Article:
Re-Animator (1985)

“Re-Animator” (1985)

Fantasporto 2010


reflexive homage

This was the first half of a double session i watched that ended with Braindead. It was fun, very fun. The reason why we laugh at films like this is, i think, related with the fact that we understand the breaking of cinematic conventions. in other words, if i’d never seen any gore “serious” film before, this one would just sound silly. This means we have a comedy attached to a specific genre, and which plays with it. Well, we are given absolutely every element we are supposed to get from the genre: zombies, lots of blood, graphic depictions of guts, the object woman, who necessarily has to loose her clothes along the way and be the catalyst of desire of basically everybody on the film (except the inventor). We are even given those elements in the right place, and order, and with the right weight, according to what we except from the genre. But we will just laugh at it, just as the filmmakers did making it. This film doesn’t twist the genre (like the new Thirst, by Park Chan-Wook does), instead it turns it into a cartoon, and that’s also a good experience.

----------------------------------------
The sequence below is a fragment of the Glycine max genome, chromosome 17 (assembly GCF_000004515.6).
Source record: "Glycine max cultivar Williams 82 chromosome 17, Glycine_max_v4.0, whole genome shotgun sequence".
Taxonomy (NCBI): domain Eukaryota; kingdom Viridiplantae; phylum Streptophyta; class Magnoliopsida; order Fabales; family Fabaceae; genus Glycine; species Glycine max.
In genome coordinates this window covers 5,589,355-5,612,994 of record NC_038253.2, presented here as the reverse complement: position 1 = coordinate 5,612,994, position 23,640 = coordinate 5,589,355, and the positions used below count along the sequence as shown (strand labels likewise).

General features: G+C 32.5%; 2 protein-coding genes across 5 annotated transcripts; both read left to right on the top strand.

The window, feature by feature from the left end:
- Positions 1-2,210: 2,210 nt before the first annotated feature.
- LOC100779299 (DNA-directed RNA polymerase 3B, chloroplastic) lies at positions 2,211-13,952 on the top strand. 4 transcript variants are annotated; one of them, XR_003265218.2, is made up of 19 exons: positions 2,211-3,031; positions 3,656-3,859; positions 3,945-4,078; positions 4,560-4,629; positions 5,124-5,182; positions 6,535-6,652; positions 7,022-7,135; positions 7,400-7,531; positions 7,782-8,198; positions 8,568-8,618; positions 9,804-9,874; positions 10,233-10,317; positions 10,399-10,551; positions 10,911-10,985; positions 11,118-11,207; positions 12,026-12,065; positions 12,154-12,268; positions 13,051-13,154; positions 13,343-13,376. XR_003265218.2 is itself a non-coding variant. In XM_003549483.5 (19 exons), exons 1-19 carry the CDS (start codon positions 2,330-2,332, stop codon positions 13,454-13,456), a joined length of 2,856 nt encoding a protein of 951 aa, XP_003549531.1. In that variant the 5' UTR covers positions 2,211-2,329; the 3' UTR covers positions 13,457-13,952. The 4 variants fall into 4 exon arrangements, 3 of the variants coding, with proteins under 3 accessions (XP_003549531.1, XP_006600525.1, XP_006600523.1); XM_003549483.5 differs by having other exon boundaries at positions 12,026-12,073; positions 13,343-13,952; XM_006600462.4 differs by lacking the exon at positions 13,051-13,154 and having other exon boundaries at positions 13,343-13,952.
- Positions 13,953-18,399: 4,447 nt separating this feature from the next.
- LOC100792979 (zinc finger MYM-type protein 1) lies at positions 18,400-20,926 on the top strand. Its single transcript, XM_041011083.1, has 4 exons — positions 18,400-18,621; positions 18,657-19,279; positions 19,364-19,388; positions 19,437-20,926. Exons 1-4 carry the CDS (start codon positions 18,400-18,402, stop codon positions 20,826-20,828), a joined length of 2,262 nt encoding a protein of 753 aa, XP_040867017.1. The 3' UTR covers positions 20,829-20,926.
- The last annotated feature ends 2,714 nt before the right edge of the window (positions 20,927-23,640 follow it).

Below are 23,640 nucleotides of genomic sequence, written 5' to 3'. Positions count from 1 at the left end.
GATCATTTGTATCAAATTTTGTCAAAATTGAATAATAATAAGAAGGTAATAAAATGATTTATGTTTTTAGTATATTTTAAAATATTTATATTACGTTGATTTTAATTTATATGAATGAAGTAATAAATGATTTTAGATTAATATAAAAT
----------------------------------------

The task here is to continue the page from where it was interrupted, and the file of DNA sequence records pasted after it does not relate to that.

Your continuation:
This re-animator has a special interest, basically and simply because it is well executed. Unlike a very vast majority of the guys who did these films, Stuart Gordon does have a cinematic eye. He cares for how every shot is constructed, and that ends up summing up to the experience. Again, in other words, the film matters as cinema, instead of just an artifact for blood gore lovers to appreciate how they modeled the intestine that gains life in the final scene. Some moments, intentionally ridiculous in their plot description, work incredibly funny because of how they were shot. The best example is a shot in which you get, on a single frame, half the naked body of the female protagonist. We see her breasts, being handled by the hands of the headless body. Standing next to the girl we see the head itself, in a platter, with gazes of pleasure! it’s incredibly visual, so much that i am laughing just remembering that frame. Other than that, the fluidity of the camera helps all the way.

So, in the end, this doesn’t have the juice of those films that play, twist, and re-deliver a genre, instead it falls on a larger group of films which are “hommages”. This is a pretty decent one, and you certainly will laugh at it.

My opinion: 4/5

This comment on IMDb


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